last week

August 14, 2017

Well, despite the bad news of neo-nazi dorks planning their upcoming "free speech" rally in our lovely city, in the meanwhile we can feast on the tears of yankee fans.

I admit I'm getting a little FOMO with not going to full-eclipse-land.

August 13, 2017tuba


photo by Jason Victor Rosenman
Trump: "*All* cars driven into peaceful counterprotestors matter"
"By all means, compare these shitheads to the Nazis. Again and again. I'm with you."
--Mike Godwin

August 12, 2017

Paste: What's the best piece of advice you ever got?

Tambor: It's a piece of advice I don't understand, still. It was taught to me by my teacher: "Adore everything." I'm still not quite sure what it means, but it's very powerful. We have a tendency to think--down the line, when I'm paid, and I'm walking the red carpet, and I get to be a series regular. And it's not that. It's everything. It's about the ups and downs. See, the great thing about being an actor--and the lucky thing about being an actor--is for the civilian, when the dog dies, you mourn and you bury the dog. With the actor, the grace note is--the dog dies, you mourn, you bury the dog... and your acting gets better. Because the "paint" gets more vibrant. There's more history to it.
--Paste Magazine interviewing Jeffrey Tambor, who played the dad in "Arrested Development" and the mom in "Transparent"

August 11, 2017history

Our family friend Larry Wittenberg had a Super 8 w/ Sound camera and has a bunch of brief home movies. (Pretty nifty gadget.)

At least two of them have some footage of my dad. I think it's the only audio footage of my dad I know of, except there might video tape of him playing a elderly grandfather stuck in a rocking chair for a Christmas pageant (given how sick he was at that point, that part wasn't much of a stretch, alas)

Anyway.


(Love the shot of my mom Youtube picked to thumbnail it.)

The opening scene is a child on a distinctive kids chair, consisting of 3 slotting rectangles, made by my grandfather (there are two piece in all, and either can be stood as a chair, a rocking chair, or a desk)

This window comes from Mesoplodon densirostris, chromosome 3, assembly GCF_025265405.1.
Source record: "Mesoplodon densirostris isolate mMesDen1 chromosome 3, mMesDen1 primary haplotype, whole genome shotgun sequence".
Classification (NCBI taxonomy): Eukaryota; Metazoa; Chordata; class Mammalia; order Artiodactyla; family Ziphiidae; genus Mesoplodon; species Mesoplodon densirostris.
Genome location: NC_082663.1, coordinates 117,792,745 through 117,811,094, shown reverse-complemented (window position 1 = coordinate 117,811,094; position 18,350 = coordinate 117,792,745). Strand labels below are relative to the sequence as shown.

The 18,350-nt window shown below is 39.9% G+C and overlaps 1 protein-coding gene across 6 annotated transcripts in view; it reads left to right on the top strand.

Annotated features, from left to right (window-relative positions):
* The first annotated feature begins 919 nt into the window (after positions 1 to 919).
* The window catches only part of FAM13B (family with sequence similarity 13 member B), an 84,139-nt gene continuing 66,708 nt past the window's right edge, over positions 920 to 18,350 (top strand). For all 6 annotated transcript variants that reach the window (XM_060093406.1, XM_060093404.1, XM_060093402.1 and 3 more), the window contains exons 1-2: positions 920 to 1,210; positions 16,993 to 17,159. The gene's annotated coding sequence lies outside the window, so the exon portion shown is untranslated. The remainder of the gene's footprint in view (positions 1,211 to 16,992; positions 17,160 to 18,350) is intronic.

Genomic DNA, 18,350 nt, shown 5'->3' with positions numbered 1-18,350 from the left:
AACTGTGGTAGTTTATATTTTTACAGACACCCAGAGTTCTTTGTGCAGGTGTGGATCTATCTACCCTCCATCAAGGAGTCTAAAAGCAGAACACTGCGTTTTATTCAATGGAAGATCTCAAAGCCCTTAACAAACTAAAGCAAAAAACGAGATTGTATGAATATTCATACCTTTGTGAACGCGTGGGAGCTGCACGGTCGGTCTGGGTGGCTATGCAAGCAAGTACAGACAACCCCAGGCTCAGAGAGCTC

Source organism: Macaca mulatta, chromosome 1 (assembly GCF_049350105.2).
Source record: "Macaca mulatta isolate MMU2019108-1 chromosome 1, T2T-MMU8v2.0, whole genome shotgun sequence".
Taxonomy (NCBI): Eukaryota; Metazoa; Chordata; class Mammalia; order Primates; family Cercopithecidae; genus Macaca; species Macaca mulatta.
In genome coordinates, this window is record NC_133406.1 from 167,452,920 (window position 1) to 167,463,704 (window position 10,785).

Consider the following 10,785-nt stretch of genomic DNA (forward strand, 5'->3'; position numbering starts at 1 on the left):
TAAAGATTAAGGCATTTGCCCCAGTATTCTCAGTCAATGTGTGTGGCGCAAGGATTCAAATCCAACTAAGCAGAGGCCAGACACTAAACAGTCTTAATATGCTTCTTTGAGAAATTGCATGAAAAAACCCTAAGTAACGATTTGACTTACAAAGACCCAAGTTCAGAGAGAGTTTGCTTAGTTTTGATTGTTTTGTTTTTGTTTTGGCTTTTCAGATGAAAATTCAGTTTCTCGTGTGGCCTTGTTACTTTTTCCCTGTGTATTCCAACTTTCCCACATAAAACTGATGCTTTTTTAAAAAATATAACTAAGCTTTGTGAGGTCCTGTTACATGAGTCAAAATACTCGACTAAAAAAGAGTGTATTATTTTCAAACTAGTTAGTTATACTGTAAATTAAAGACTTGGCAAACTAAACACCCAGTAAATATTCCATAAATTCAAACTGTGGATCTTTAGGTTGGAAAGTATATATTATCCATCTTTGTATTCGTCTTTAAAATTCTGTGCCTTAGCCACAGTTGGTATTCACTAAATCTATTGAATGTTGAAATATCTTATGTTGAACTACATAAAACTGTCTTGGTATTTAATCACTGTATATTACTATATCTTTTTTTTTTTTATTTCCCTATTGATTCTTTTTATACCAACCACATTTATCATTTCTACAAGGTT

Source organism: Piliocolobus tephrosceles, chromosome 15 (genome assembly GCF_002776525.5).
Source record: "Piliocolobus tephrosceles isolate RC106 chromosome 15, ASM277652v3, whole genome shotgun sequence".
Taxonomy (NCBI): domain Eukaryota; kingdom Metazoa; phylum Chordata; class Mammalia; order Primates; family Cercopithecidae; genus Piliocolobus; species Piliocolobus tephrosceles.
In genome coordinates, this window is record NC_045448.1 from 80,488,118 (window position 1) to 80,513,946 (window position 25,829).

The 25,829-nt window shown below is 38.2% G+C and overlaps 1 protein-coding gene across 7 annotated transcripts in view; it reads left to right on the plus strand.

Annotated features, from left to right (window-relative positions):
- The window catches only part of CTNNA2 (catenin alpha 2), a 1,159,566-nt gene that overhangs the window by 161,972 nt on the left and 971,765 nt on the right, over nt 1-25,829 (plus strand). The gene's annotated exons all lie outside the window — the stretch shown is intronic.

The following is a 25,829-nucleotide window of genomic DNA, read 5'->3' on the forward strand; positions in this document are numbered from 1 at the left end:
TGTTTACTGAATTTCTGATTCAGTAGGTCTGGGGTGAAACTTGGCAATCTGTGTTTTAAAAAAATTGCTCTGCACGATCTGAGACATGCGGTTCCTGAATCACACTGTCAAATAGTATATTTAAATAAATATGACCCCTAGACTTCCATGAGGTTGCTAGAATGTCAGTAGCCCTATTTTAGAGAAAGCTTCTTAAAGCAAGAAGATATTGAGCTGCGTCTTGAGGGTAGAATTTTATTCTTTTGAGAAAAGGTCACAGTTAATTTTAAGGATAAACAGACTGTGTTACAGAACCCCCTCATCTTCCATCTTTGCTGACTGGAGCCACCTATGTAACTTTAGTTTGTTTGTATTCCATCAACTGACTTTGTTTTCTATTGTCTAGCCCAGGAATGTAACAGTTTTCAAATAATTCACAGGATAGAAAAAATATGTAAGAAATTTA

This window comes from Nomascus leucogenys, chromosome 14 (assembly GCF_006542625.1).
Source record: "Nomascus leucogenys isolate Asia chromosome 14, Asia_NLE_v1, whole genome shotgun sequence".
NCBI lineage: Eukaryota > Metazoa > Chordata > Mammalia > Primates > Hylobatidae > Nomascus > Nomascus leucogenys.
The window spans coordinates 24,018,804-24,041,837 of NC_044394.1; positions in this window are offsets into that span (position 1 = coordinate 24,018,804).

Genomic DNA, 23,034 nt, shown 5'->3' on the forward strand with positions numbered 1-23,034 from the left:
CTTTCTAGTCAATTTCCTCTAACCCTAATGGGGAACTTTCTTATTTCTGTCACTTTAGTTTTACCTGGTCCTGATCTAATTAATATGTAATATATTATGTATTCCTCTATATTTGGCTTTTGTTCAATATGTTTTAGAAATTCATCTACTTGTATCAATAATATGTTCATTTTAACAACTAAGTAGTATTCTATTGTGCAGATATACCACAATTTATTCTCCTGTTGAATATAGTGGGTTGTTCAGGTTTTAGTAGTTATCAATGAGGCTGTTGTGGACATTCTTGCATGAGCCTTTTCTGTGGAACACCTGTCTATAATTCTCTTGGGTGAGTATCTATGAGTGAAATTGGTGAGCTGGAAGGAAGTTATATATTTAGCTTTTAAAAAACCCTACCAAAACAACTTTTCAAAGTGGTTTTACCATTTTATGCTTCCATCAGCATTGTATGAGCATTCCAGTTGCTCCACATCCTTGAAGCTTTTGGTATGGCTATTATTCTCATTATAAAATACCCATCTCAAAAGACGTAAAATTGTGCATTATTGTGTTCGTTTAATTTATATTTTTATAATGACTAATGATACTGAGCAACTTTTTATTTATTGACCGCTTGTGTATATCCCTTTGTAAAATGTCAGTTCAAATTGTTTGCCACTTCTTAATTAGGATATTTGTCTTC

Quiet scene of my dad at 0:20.

Then it's a Wittenberg and Israel kitchen scene, I suppose in our place in Cincinnati.

At around 0:54 is my dad, hiding behind his hands from the camera. At 1:06 the camera is on me, and I think my dad is talking about the mafia (a group he consistently despised, along with the movies that would glorify them.)

2:00 has my dad sticking his tongue out at the camera. Later there's some further goofing and some leg.

Around 3:13, it's a new recording. The scene changes to our over-the-church apartment in Salamanca NY. That's the first home I had recollections of, and could sketch out its layout. Now it's a surprisingly small grass field. My Aunt, Uncle, his son, and a Salvation Army cadet from Poland are also there besides my family the Wittenbergs.

I recognize a lot, like the mission chair, lamp and server from St. Thomas still in my mom's house, the record player behind my dad at 3:52, the umbrella plant "Kirk Tree" that was planted when I was born (finally died a few year ago). I guess as an "Officer Kid" who moved around a lot, it's those kind of objects that make a place for me... in almost any photo taken in an old apartment, I'm often as or more interested in what books are on my shelves then whoever is in the main subject of the shot.

Around 4:00 is probably the single biggest stretch of my dad's voice. Along with me in the background clowning for attention.

My Uncle at 4:50 and one of his infamous naps...

At around 5:15 my dad does a bit of deliberate pantomime with a pampers box, a stuffed koala bear, and a brush , kind of invoking the "Little Tramp" bit with the rolls from "The Gold Rush"

Finally the video ends with a quiet shot of an infant and a toddler, probably just using up the film.

A lot of feelings struck up with this, from some cringing at how attention seeking I was then (I know it's a fairly normal part of life especially that age but still) to some things that will never be fully resolved between father and son, to just a general feeling of bittersweet nostalgia.

August 10, 2017

boy,
the claims you've made on love-
i think it must be sin.
(as if the deepest
part of me
was found six inches in!)
00-8-7
(an unearthed poem I made way back when, experimenting with PoV....)

"I think there's an awful long way for adventure games, interactive fiction, whatever you want to call it, to go. And I hope that more people will come into that field from outside the computer field. Up until now, it's been rather like, well, imagine if everything ever written on a typewriter had been written by the guys who invented the typewriter."